Good luck,

Monday, April 06, 2009

SHTF: EMP, One Second After, Gingrich

Newt Gingrich on the Dangers of EMP Attacks and a new book, One Second After by William Forstchen.

Checking the news this AM, I see that Newt Gingrich, former speaker of the House from Georgia, has raised the alarm about the dangers of rogue nuclear states and the threat of an EMP (Electro Magnetic Pulse) attack.

An EMP attack takes advantage of the massive amount of electro magnetic energy released by a nuclear device. Theoretically, an EMP blast would render inoperable sensitive digital circuits such as those found in computers, cars, telephones and other pieces of our nation's infrastructure.

Like the nuclear blast, the higher in the altitude the pulse takes place, the further it reaches. Again, in theory, a single EMP explosion, or chain of similar releases using nuclear weapons, could knock out most post 1950's technology in its path.

An EMP attack would give an enemy a decisive advantage. Their target would have no modern communications or weapons systems available to prepare and counterattack. Further, the damage to the civilian infrastructure would tax and possibly destroy a country's ability to recover. Moreover, because an EMP attack does not leave radiation or widespread damage often associated with a nuclear weapon, the land and much of its facilities would be ready and waiting for an invading army to take advantage of.

The affect on our society would be irreversible and unimaginable. Planes would drop from the sky. Automobiles, immobile, would clog the highways and streets. Communication, energy and food production would ground to a halt. All modern medicine would revert to the Dark Ages as diagnostic equipment goes offline. Law enforcement would be overwhelmed and quickly non-existent.

The question is could we survive?

First, anyone dependent upon technology or modern medicine for their daily survival is a near goner. I hate to sound gloomy, but if there is no power than all those machines aren't going to be functioning. Further, modern medicines will no longer be produced or available at the local Walmart any longer.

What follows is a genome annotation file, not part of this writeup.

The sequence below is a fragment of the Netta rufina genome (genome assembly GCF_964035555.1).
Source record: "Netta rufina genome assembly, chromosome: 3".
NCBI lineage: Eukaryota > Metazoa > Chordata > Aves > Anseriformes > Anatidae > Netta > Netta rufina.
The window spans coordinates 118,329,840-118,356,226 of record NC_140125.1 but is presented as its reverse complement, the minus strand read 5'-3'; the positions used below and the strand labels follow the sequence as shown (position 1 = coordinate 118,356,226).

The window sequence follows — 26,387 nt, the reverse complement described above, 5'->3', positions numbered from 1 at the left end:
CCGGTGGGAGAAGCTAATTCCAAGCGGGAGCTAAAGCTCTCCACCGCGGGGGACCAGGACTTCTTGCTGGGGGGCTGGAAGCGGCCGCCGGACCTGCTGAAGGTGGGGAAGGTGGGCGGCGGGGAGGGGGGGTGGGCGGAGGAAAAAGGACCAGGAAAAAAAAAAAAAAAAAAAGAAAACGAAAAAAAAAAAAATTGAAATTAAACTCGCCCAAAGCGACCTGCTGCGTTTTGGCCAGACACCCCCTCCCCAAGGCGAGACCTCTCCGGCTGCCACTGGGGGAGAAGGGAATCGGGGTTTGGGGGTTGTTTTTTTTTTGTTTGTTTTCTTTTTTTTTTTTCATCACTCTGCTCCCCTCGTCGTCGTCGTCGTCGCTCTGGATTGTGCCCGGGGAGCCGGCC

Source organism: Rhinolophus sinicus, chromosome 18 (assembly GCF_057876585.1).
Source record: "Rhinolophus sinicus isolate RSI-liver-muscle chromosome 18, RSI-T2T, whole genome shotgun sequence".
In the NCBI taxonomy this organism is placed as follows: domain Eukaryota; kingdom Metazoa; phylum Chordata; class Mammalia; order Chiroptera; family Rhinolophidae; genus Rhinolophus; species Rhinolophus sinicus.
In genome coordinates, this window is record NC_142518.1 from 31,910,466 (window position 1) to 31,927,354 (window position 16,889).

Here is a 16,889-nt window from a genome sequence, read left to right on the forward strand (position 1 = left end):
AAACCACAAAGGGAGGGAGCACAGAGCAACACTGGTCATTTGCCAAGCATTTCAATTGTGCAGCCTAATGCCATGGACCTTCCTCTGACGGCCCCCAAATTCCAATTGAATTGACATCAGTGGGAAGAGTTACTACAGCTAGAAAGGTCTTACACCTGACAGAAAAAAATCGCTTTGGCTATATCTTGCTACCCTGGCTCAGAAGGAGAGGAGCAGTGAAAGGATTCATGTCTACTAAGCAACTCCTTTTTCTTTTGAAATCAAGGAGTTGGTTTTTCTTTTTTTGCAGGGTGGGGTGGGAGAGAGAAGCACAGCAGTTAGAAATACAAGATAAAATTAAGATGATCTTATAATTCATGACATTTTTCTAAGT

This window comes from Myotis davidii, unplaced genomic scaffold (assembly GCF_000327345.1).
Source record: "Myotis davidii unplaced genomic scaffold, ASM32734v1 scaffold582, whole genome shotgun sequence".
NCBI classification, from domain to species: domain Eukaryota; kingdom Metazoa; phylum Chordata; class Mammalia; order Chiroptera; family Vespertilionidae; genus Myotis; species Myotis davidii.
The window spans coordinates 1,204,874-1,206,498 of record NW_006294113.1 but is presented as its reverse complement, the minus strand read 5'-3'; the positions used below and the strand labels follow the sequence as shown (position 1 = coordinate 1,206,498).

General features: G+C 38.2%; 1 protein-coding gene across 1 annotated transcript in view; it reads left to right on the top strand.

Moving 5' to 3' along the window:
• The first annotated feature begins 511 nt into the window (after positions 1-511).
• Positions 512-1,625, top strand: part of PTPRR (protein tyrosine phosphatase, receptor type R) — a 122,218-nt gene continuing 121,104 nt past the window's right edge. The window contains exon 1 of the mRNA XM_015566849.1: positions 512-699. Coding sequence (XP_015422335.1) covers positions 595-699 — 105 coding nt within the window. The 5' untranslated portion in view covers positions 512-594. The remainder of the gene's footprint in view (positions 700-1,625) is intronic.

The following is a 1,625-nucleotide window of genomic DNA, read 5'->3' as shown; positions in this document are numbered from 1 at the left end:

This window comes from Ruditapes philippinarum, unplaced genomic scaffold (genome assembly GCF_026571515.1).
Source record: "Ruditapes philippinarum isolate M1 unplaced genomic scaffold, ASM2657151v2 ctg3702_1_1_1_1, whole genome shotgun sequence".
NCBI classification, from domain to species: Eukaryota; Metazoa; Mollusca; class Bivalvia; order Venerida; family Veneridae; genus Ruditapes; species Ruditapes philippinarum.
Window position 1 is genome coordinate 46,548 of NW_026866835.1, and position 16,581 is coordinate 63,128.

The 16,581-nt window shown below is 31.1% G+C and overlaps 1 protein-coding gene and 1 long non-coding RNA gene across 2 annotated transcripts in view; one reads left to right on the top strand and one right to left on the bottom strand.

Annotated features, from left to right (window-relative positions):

Next, my opinion is that the cities are the worse place to be simply because of the concentration of people, the sheer numbers of mouths to feed and the lack of space to grow anything to eat more than a Chia pet. However, most souls in the U.S. are clustered in and around cities.

So there is a good chance that a die off around 90% of the population would not be too far off. Quite frankly, between starvation, resurgent illnesses, crime and lawlessness, most of us don't stand a chance.

Preppers, however, have long prepared for an "post-EMP America" scenario. Unlike the uphill difficulties of radiation or pandemic, being ready means focusing on low tech solutions and storing enough basics for survival.

Because the ground and air are not contaminated and people are not walking pestilence carriers, a working survival community can be designed and prepared in most locations.

Having a remote location such as a farm or ranch is ideal. Food means having several acres of land for grain and vegetable crops, an orchard for fruit and enough space for chickens, goats, rabbits and cattle for meat, dairy and egg production. As important, is the knowledge and ability to produce food without modern machinery and having enough fuel on hand for a pre-1950's tractor and truck.

Stocking medical supplies helps, but having a trained doctor, dentist and nurse would do wonders. Also having skilled mechanics, carpenters and electricians around to build and repair older, pre-computer equipment would go a long way.

Finally, being in the best location and having the tools to defend the community would be the final piece determing whether or not we survived or not.

I think Gingrich speaking out on this subject comes in relation to his part of the release of One Second After by William Forstchen. One Second After is a new book written in the same style as the classic Alas Babylon (and Lights Out for us online fans!).

A father with two small daughters living in rural North Carolina faces a new, dark future after an EMP device is exploded of the U.S. sending the country and most of the world back to the dark ages.

This sounds like a great book as it deals with the aftermath of the attack for some months afterwards and tackles, as the review says, "some obvious and some not so obvious questions"

I love stories like these and am happy to see them in published form and with the press attention to go with it. I hope it wakes some people up and unlike zombies or lizard men from Mars, nuclear attacks are a very real end of the world scenario. I can't wait to get this book either online or at the store.

I don't know if I agree with Mr. Gingrich that one nuclear bomb could destroy the U.S. - at least not in the situation described in his article and built upon in the related book.

However, I do know that one nuclear weapon exploded in a major American city would cause a long term shock to the American people and a short term wave of panic like none of us have scene since 1962.

Best case is to be prepared for any eventuality and you know what that means.

Good luck,